After 20 years at the helm of Proctor, John Teerds is putting down the red pen and easing into retirement.
Brisbane born and raised, John started a journalism cadetship at The Courier-Mail straight from school. He has been a writer, editor and desktop publisher, and has overseen the evolution of Proctor from a monthly, glossy publication to the online presence it is today.
Instead of asking the questions, John answered a couple of ours.
What drew you to the Proctor managing editor position?
After working in metropolitan journalism for many years, then running my own magazine publishing and public relations companies for a decade, the next logical step seemed to be something corporate/semi-government, so when this opportunity presented itself I jumped at it.
What is your most memorable post/article?
There’s been way too many to identify a single item –a bit like asking which is your favourite child? However, a few of my favourites are:
Model lawyers (a fashion shoot using real lawyers, November 2005)
How it really happened: 20 years on, Paul Clauson and Robert Needham reveal inside stories of the Fitzgerald Inquiry (May 2007; this one made national headlines)
Haneef – Peter Russo’s story (November 2007)
Regional, rural & remote – Profiles of practice beyond the city limits (September 2009)
The eye of the storm – Cyclone Yasi no match for NQ lawyers (March 2011)
Cover story March 2012 – including some unique photos of the Chief Justice, Bar Association President and QLS President.
A life in war crimes – Kate’s journey to the International Criminal Court (March 2014)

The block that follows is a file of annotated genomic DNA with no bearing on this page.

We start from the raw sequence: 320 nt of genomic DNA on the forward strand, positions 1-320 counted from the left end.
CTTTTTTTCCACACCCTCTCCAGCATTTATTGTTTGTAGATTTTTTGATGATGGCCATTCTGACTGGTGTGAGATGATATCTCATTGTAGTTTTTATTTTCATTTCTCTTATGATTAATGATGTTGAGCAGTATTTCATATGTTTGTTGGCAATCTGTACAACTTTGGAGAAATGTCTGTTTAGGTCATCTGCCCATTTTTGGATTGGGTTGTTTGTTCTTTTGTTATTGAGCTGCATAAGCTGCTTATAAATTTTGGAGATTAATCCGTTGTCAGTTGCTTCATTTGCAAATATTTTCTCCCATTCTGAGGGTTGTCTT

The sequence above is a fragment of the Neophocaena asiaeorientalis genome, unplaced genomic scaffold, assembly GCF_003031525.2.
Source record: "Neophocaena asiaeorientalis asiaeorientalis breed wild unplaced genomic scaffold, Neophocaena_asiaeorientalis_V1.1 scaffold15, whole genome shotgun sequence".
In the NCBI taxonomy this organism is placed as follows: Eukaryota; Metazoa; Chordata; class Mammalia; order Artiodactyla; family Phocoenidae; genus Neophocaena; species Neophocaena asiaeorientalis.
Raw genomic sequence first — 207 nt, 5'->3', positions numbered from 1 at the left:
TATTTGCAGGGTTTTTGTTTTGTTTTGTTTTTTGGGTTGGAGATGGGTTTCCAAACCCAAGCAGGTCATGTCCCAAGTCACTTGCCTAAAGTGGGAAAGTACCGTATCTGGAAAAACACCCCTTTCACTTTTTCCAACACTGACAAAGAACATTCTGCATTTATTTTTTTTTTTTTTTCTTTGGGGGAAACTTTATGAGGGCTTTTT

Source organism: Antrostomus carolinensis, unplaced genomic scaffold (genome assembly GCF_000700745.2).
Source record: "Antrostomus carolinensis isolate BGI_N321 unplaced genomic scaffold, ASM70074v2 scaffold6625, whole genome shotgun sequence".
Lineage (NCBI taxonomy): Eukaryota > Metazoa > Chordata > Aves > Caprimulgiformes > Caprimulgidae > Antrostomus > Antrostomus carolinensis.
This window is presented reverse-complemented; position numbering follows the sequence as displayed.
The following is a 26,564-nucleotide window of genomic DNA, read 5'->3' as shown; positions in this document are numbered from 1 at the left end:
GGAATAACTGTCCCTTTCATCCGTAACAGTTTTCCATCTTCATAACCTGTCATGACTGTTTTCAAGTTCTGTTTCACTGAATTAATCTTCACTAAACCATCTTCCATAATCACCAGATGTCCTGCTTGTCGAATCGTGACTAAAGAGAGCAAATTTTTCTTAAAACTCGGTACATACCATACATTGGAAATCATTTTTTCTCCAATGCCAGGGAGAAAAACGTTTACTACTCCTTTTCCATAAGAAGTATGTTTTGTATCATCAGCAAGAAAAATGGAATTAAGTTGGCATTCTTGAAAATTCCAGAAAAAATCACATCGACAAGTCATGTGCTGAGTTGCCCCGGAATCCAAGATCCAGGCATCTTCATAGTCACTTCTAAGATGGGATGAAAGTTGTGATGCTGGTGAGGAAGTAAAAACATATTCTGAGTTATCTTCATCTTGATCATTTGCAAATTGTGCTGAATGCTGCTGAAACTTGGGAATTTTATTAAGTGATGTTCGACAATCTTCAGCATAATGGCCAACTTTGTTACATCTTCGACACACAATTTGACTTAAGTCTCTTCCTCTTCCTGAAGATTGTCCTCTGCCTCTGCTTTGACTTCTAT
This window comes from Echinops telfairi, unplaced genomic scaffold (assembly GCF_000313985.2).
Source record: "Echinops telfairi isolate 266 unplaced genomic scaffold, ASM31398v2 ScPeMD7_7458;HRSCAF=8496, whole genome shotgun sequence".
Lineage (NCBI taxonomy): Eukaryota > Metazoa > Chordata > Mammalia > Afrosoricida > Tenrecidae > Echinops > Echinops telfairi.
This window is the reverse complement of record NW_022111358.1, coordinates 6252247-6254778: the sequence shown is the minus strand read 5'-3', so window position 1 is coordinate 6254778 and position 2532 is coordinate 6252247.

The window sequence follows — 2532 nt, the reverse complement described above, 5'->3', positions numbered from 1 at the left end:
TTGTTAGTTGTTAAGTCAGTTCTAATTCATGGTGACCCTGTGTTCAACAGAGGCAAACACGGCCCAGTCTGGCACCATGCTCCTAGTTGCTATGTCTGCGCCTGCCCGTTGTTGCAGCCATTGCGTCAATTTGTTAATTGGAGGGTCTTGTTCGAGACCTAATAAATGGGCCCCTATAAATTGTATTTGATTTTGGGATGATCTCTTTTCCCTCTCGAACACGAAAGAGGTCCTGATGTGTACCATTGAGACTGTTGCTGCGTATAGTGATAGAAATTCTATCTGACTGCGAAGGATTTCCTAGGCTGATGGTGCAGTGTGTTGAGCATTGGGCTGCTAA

And many more! I’ve also really enjoyed doing feature interviews with all of the incoming QLS Presidents over many years! I have loved working with the legal profession and judiciary after a decade working with architects and engineers!
How has Proctor changed over the years?
The big change was, of course, moving from a printed monthly magazine to an online legal news and information website. Being so closely involved in that was both a great challenge and an exciting experience.
From its first issue, Proctor has been a bit informal and a bit cheeky. It has been tricky trying to keep that vibe – hopefully that is something that hasn’t changed too much.
One of the key changes is the immediacy that a website allows, so that instead of waiting four or five weeks for the publication of an article, they can now be published within a day or two, while important legal news can be posted quickly, often within a few minutes.
What is next for you?
The aim is to ease into full retirement over a few years, so I’ll be assisting on QLS Proctor for a while, and perhaps helping some firms with writing/editing projects. I live on the Sunshine Coast, so slowing down also means more time for long beach walks with my dog and sitting on the veranda watching the boats and whales go by.
John is handing over the reins to former newspaper journalist and editor Natalie Gauld.